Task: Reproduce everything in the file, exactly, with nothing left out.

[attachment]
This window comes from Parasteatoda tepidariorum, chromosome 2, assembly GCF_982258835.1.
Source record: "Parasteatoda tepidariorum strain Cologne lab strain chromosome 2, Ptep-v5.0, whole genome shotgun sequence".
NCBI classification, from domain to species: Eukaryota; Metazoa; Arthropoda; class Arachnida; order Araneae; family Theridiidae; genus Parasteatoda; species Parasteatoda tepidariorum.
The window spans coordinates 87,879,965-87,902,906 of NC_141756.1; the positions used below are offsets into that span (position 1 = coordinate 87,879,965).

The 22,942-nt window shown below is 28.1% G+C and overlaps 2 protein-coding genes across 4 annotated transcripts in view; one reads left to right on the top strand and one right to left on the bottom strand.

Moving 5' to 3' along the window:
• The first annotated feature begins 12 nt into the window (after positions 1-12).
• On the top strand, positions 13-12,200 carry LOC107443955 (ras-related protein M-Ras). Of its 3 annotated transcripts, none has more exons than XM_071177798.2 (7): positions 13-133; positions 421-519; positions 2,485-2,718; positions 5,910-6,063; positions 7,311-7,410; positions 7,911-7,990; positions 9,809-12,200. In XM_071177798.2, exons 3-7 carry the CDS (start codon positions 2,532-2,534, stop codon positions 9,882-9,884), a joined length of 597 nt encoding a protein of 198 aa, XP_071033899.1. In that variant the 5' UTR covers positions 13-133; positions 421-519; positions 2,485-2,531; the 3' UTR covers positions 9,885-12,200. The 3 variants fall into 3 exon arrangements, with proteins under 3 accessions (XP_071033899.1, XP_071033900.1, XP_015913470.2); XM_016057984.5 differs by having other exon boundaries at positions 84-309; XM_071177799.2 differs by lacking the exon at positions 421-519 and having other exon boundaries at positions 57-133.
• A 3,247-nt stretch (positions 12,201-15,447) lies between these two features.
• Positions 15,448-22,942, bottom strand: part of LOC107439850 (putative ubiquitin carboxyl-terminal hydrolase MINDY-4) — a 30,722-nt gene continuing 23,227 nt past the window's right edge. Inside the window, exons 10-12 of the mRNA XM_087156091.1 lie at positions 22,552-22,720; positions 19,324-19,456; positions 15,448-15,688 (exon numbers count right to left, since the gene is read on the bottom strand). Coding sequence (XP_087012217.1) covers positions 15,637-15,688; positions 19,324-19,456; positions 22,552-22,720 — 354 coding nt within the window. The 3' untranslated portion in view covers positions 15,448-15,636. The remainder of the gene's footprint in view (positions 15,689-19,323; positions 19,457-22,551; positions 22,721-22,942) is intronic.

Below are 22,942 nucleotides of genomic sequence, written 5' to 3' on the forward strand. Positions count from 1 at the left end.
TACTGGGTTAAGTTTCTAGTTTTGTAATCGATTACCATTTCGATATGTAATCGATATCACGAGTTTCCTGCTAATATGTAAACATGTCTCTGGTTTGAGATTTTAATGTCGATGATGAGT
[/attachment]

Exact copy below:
This window comes from Parasteatoda tepidariorum, chromosome 2, assembly GCF_982258835.1.
Source record: "Parasteatoda tepidariorum strain Cologne lab strain chromosome 2, Ptep-v5.0, whole genome shotgun sequence".
NCBI classification, from domain to species: Eukaryota; Metazoa; Arthropoda; class Arachnida; order Araneae; family Theridiidae; genus Parasteatoda; species Parasteatoda tepidariorum.
The window spans coordinates 87,879,965-87,902,906 of NC_141756.1; the positions used below are offsets into that span (position 1 = coordinate 87,879,965).

The 22,942-nt window shown below is 28.1% G+C and overlaps 2 protein-coding genes across 4 annotated transcripts in view; one reads left to right on the top strand and one right to left on the bottom strand.

Moving 5' to 3' along the window:
• The first annotated feature begins 12 nt into the window (after positions 1-12).
• On the top strand, positions 13-12,200 carry LOC107443955 (ras-related protein M-Ras). Of its 3 annotated transcripts, none has more exons than XM_071177798.2 (7): positions 13-133; positions 421-519; positions 2,485-2,718; positions 5,910-6,063; positions 7,311-7,410; positions 7,911-7,990; positions 9,809-12,200. In XM_071177798.2, exons 3-7 carry the CDS (start codon positions 2,532-2,534, stop codon positions 9,882-9,884), a joined length of 597 nt encoding a protein of 198 aa, XP_071033899.1. In that variant the 5' UTR covers positions 13-133; positions 421-519; positions 2,485-2,531; the 3' UTR covers positions 9,885-12,200. The 3 variants fall into 3 exon arrangements, with proteins under 3 accessions (XP_071033899.1, XP_071033900.1, XP_015913470.2); XM_016057984.5 differs by having other exon boundaries at positions 84-309; XM_071177799.2 differs by lacking the exon at positions 421-519 and having other exon boundaries at positions 57-133.
• A 3,247-nt stretch (positions 12,201-15,447) lies between these two features.
• Positions 15,448-22,942, bottom strand: part of LOC107439850 (putative ubiquitin carboxyl-terminal hydrolase MINDY-4) — a 30,722-nt gene continuing 23,227 nt past the window's right edge. Inside the window, exons 10-12 of the mRNA XM_087156091.1 lie at positions 22,552-22,720; positions 19,324-19,456; positions 15,448-15,688 (exon numbers count right to left, since the gene is read on the bottom strand). Coding sequence (XP_087012217.1) covers positions 15,637-15,688; positions 19,324-19,456; positions 22,552-22,720 — 354 coding nt within the window. The 3' untranslated portion in view covers positions 15,448-15,636. The remainder of the gene's footprint in view (positions 15,689-19,323; positions 19,457-22,551; positions 22,721-22,942) is intronic.

Below are 22,942 nucleotides of genomic sequence, written 5' to 3' on the forward strand. Positions count from 1 at the left end.
TACTGGGTTAAGTTTCTAGTTTTGTAATCGATTACCATTTCGATATGTAATCGATATCACGAGTTTCCTGCTAATATGTAAACATGTCTCTGGTTTGAGATTTTAATGTCGATGATGAGT